The documented transfusion-associated transmissions of HEV in Europe that either caused (chronic) hepatitis or were asymptomatic raised the question of whether all donations should be tested for HEV virus genome [187,193,218,219,220]. To what extent general testing of donations for HEV genome appears to be practicable and useful should be discussed against the background of the findings that chronic cases of hepatitis E are observed in principle only in immunosuppressed patients and HEV infections in immunocompetent individuals are in most cases asymptomatic and are cured spontaneously.

3.6 Frequency of Administration, Type and Amount of Blood Products

The few reported cases of HEV infection by blood components like erythrocyte or platelet concentrates as well as SD plasma do not enable a risk assessment. Plasma donated in the viraemic phase is considered as source of infection by cellular blood components [191,192,193,199]. Other retrospective studies of organ transplant recipients who were multi-transfused and developed hepatitis E after transplantation showed that none of the blood donors was HEV-infected; and therefore donations could be ruled out as source of HEV infection [221].

4 Blood Products

4.1 Load of the Starting Material and Test Methods

The detection of HEV in blood and plasma donations can be performed by NAT. Investigations of plasma pools and blood donations with HEV-specific PCR showed that about 0.012-0.08% of blood or plasma donations in Germany contained HEV RNA [171,176].

Investigations of plasma donations in the UK and Sweden gave comparable results [176,178]. The HEV RNA titres are often low (up to 105 genome equivalents (ge) / ml blood), but titres of up to 107 ge/ml have been detected in a few blood donations. In large plasma pools (approximately 10,000 donations) virus loads of 103 ge/ml can be observed [176,179].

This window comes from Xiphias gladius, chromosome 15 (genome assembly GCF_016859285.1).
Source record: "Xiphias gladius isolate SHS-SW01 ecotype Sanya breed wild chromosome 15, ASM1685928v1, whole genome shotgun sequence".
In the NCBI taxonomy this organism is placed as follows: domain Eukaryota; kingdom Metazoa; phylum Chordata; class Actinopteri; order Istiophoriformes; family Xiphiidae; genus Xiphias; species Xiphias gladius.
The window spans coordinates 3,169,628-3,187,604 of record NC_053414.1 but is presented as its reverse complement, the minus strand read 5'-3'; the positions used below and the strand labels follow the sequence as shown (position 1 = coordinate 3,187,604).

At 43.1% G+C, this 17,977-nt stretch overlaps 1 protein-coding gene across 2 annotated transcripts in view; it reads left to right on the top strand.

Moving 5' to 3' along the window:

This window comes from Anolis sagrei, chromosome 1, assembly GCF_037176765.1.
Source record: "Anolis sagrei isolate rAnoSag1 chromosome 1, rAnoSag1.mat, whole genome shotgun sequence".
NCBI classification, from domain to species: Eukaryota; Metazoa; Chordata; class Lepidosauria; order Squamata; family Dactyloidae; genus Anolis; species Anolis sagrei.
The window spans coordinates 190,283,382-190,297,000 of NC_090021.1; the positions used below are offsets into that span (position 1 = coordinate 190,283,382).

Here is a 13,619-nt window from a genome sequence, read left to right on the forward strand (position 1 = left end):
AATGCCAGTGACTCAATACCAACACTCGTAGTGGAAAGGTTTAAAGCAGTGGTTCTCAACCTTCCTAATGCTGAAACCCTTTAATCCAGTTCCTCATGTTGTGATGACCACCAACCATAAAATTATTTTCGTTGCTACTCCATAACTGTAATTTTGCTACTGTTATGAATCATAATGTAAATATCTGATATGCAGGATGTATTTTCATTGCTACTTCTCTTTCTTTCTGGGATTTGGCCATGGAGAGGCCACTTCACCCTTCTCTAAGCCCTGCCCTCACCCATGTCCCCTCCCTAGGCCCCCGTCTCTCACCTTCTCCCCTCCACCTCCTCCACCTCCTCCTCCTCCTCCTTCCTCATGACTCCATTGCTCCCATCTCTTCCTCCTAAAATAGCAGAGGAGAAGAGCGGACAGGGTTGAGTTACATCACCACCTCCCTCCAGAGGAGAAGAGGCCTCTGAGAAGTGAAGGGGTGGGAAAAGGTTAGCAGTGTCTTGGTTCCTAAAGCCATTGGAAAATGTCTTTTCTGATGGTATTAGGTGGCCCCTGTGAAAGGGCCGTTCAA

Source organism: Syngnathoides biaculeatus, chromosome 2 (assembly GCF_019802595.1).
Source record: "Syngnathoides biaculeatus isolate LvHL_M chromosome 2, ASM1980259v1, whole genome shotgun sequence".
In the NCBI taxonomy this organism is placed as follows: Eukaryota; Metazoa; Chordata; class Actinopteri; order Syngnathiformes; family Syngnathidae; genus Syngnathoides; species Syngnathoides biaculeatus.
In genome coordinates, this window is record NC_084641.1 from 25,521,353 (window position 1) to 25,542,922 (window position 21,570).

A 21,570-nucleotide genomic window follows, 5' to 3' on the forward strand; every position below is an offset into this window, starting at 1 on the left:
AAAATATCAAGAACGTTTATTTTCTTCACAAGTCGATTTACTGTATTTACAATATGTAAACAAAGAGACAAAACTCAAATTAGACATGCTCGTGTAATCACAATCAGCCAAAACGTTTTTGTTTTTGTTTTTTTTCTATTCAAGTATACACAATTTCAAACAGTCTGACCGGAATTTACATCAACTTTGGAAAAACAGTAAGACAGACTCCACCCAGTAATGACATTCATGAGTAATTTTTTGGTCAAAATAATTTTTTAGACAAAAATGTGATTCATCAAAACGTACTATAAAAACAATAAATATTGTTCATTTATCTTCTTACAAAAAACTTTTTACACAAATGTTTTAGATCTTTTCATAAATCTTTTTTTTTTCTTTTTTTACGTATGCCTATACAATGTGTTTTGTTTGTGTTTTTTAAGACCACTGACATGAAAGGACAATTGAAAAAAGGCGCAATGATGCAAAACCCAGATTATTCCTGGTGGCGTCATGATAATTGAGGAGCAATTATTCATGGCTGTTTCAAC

4.2 Methods for Removal and Inactivation of the Infectious Agent

A risk of transmission of HEV by blood components cannot generally be excluded. The efficiency of virus inactivation procedures that had been developed for plasma and cellular blood products (like treatment with amotosalen, derivatives of psoralen, riboflavin or methylene blue) do not appear to be safe. In a study, riboflavin showed only limited reduction of the virus load by factor of 100-1,000 [222].

HEV as a non-enveloped virus is not sensitive to treatment with detergents. Therefore the SD inactivation procedure of plasma or treatment with amotosalen is considered as ineffective [199,200,201].

Production of plasma derivatives includes methods for virus inactivation (such as heat treatment and/or treatment with detergents and lipid solvents) or virus removal (for example, filtration, protein precipitation or chromatography). It can be assumed that these procedures that have been shown to be effective against a variety of enveloped and non-enveloped viruses are also effective against HEV.

4.3 Feasibility and Validation of Procedures for Elimination/Inactivation of the Infectious Agents

Studies on the inactivation of HEV are available only to a limited extent. The recently established cell culture systems have to be further evaluated for their suitability of the production processes. In previous years the feline calicivirus (FeCV) was widely used as a model virus for the validation of virus inactivation procedures. FeCV can be effectively inactivated at 60 °C (Groener, unpublished results; Bluemel, unpublished results). To what extent FeCV reflects the stability of HEV is questionable. It is also not yet clear whether or not the data obtained for HAV can be transferred to HEV. Cell culture systems that would allow a validation of the effectiveness of current procedures for HEV reduction will therefore be of great interest for the risk assessment of plasma products.

In preliminary studies, HEV appeared to be more thermolabile than HAV [25]. However, neither kinetics of inactivation nor the influence of stabilisers such as those used in the production of clotting factors have been extensively investigated. Studies by a Japanese manufacturer of plasma products suggest a certain temperature resistance of HEV [223]. In these experiments the inactivation of HEV seemed to be limited to a factor of 2 log10 during pasteurisation of albumin (60 °C, 10 h). In the presence of stabilisers, dry-heat treatment of clotting factors failed to completely inactivate HEV. Furthermore, alcohol precipitation steps used in the production of albumin reduced HEV titres only by a factor of 0-2.3 log10 [224]. It is still unclear to what extent these results are reproducible or relevant for the validation of production procedures used by other manufacturers of plasma derivatives. Currently, several manufacturers of plasma products are investigating the suitability of cell culture systems for the validation of the efficacy of virus inactivation procedures, but no results have been submitted yet.